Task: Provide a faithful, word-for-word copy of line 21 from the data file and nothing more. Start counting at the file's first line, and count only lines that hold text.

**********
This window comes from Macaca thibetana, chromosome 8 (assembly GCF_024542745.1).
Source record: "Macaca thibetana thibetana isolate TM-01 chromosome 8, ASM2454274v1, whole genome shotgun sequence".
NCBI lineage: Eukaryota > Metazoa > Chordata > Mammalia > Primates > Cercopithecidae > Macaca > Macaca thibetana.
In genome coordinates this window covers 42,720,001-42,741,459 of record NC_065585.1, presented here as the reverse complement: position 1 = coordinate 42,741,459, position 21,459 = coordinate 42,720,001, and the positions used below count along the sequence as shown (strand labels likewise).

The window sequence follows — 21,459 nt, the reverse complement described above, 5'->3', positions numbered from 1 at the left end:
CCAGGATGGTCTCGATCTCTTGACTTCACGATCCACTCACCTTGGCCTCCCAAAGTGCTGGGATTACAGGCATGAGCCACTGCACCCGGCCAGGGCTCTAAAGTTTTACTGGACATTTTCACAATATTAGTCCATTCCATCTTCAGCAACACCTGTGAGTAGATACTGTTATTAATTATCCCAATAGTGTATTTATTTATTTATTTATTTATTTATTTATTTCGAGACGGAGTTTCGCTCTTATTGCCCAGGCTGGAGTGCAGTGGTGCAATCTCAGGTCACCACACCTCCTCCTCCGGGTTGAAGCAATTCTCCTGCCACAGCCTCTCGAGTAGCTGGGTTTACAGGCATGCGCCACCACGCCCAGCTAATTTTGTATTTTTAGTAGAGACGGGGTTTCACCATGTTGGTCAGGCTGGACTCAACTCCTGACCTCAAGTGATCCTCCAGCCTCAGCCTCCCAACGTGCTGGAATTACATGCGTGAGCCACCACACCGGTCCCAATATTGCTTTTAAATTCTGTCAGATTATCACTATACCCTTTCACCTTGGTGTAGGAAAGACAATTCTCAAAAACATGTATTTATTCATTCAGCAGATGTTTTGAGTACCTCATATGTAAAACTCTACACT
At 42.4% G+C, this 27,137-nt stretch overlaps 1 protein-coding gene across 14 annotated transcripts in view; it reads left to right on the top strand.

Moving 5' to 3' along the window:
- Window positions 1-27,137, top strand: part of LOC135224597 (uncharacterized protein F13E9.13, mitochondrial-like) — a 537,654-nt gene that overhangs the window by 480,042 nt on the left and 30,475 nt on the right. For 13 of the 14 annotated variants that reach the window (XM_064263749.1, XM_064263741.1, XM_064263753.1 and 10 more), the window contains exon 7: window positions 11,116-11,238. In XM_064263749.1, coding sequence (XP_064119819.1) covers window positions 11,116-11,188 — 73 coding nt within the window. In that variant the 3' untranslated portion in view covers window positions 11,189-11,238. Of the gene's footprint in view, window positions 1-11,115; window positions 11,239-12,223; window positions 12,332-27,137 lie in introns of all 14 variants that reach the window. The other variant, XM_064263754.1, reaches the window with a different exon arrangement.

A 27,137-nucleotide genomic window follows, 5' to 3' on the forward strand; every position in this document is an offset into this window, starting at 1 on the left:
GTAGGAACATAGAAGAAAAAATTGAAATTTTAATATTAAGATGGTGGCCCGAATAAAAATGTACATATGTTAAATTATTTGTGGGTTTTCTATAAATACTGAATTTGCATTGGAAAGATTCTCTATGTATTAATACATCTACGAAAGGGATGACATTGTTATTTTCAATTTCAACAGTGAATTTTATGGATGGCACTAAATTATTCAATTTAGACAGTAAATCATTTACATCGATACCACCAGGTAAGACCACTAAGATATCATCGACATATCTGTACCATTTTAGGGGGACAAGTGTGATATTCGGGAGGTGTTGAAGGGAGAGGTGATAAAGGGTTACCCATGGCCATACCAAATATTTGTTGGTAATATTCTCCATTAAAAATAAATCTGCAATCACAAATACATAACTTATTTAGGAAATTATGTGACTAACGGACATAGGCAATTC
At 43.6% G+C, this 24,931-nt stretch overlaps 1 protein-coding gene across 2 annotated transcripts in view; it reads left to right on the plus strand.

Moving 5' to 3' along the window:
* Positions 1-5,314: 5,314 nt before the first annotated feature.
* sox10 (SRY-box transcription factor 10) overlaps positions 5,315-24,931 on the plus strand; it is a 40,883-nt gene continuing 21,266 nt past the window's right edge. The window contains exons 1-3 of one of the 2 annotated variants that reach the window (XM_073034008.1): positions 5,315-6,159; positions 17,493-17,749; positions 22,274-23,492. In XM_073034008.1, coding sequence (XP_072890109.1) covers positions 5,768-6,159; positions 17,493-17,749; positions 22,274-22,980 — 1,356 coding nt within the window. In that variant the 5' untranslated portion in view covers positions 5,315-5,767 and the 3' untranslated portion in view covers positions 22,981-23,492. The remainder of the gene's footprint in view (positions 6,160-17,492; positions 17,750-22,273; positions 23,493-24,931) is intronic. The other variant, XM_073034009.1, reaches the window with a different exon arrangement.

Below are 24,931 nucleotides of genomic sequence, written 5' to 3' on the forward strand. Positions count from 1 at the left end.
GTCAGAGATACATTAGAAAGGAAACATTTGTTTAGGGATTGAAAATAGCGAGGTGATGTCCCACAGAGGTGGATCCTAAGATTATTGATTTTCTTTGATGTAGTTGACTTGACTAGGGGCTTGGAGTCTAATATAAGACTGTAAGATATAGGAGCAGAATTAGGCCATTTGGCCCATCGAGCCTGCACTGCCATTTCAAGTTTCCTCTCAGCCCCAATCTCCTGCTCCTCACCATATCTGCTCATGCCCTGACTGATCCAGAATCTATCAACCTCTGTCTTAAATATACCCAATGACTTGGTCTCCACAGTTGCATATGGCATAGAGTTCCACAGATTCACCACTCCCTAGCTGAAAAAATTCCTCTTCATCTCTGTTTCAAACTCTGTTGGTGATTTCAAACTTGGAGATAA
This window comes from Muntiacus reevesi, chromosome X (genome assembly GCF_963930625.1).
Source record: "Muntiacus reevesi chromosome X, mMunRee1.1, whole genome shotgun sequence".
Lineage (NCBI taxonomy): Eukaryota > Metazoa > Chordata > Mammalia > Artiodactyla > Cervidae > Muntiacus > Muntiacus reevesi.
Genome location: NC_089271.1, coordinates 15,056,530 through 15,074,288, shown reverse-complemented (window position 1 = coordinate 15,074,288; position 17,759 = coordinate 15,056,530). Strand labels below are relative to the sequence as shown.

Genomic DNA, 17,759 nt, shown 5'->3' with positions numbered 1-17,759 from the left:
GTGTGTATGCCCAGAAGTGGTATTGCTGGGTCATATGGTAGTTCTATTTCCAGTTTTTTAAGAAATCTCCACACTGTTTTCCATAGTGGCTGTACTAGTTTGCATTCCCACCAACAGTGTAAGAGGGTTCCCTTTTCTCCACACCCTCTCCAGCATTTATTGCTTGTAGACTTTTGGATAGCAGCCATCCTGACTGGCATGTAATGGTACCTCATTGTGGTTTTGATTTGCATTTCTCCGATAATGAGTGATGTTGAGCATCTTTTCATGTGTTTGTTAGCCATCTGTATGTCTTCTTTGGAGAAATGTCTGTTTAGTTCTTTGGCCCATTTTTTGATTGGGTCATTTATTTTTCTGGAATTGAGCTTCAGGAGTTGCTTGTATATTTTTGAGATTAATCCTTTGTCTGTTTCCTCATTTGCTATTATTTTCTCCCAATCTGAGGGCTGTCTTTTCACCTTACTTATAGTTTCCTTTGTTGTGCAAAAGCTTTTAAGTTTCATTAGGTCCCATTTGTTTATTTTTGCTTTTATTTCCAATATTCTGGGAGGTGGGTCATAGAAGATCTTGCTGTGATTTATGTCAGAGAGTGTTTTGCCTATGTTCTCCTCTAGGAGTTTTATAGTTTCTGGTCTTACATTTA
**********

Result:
Genome location: NC_089271.1, coordinates 15,056,530 through 15,074,288, shown reverse-complemented (window position 1 = coordinate 15,074,288; position 17,759 = coordinate 15,056,530). Strand labels below are relative to the sequence as shown.